Gaming the System

Out of the past six presidential elections, Republican candidates have lost the popular vote five times.  Party identification is declining.  The party is getting much older, and much whiter, than mainstream American society.  The base demands policies that run counter both to common sense and empirical sense.  And so, instead of demanding change in the form of a fundamental overhaul as to what modern American conservatism should look like, Republicans have begun the process of tampering with the way that presidential elections are won.

In short, we don’t have a single presidential election in America, we have fifty separate elections, each conducted by the states, and with the electoral votes being allocated according to state laws.  Historically, the understanding of this is that when a candidate wins a majority of the vote goes to a candidate, the electoral votes do as well.  However, two states, Maine and Nebraska, use a different system.  The electoral votes are apportioned according to the winner of each Congressional district.  Meaning, if Mitt Romney won Nebraska by a landslide, he’d get the electoral votes in those districts where he won, but not in the district that covers Omaha, traditionally a Democratic stronghold.  Maine has had this system since 1972 and Nebraska since 1996.

Now, measures are before state legislatures in Michigan, Ohio, Pennsylvania, Wisconsin and Virginia.  All are states voted for President Obama in the past two electoral cycles.  The move is not being considered in any traditional Republican strongholds in either the west or the south.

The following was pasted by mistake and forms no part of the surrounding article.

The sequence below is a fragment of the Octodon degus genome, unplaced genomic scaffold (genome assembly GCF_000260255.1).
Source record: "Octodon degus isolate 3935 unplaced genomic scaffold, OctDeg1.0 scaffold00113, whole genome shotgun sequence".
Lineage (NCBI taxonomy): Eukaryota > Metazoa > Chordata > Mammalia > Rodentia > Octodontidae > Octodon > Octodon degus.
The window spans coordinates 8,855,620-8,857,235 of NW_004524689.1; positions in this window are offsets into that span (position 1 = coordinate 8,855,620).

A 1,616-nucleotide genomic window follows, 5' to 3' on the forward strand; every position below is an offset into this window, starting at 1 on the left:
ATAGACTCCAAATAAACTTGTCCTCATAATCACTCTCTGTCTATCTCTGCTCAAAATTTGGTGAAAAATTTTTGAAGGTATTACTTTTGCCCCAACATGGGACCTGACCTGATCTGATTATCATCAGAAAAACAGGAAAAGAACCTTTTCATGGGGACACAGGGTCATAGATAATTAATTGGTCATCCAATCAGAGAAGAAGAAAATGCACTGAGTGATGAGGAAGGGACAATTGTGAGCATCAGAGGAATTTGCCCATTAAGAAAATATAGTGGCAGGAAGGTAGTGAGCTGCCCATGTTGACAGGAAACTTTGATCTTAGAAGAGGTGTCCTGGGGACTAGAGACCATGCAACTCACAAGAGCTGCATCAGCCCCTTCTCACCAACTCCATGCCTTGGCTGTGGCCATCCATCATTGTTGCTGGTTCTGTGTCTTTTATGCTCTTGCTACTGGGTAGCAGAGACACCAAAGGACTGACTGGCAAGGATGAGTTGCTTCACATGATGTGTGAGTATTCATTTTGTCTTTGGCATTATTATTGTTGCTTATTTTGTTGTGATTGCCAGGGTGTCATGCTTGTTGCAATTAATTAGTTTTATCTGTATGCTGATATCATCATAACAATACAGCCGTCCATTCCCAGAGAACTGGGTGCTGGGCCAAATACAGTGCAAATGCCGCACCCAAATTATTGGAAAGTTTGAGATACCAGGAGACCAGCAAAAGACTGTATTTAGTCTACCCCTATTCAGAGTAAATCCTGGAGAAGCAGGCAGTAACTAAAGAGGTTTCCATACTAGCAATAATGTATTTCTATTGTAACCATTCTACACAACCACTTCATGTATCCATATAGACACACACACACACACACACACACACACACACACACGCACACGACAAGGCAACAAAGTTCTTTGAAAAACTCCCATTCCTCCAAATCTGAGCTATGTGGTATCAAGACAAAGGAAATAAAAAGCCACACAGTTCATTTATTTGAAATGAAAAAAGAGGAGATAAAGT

Michigan Governor Rick Snyder has said that he’ll keep an open mind if a bill passes through the state legislature.  Given his waffling on right to work legislation and his sudden about-face on that issue, his current verbage all but assures that he would indeed sign it.  And if states in the Great Lakes region did so, it would become nearly impossible for a Democratic candidate to ever set foot in the White House for generations.

This is not hyperbole.  This is not lefty handwringing over an imaginary issue.  This fundamentally affects each and every single one of us for many reasons.  Namely, it is yet another attempt on the part of the troglodytic GOP to resort to ever more corrupt tactics in trying to force their agenda down the throat of a country that does not want it.  And you can be sure that if this bill comes to a vote in Lansing, the demonstrations that we saw over RTW would look like a walk in the park.  See you in Lansing.


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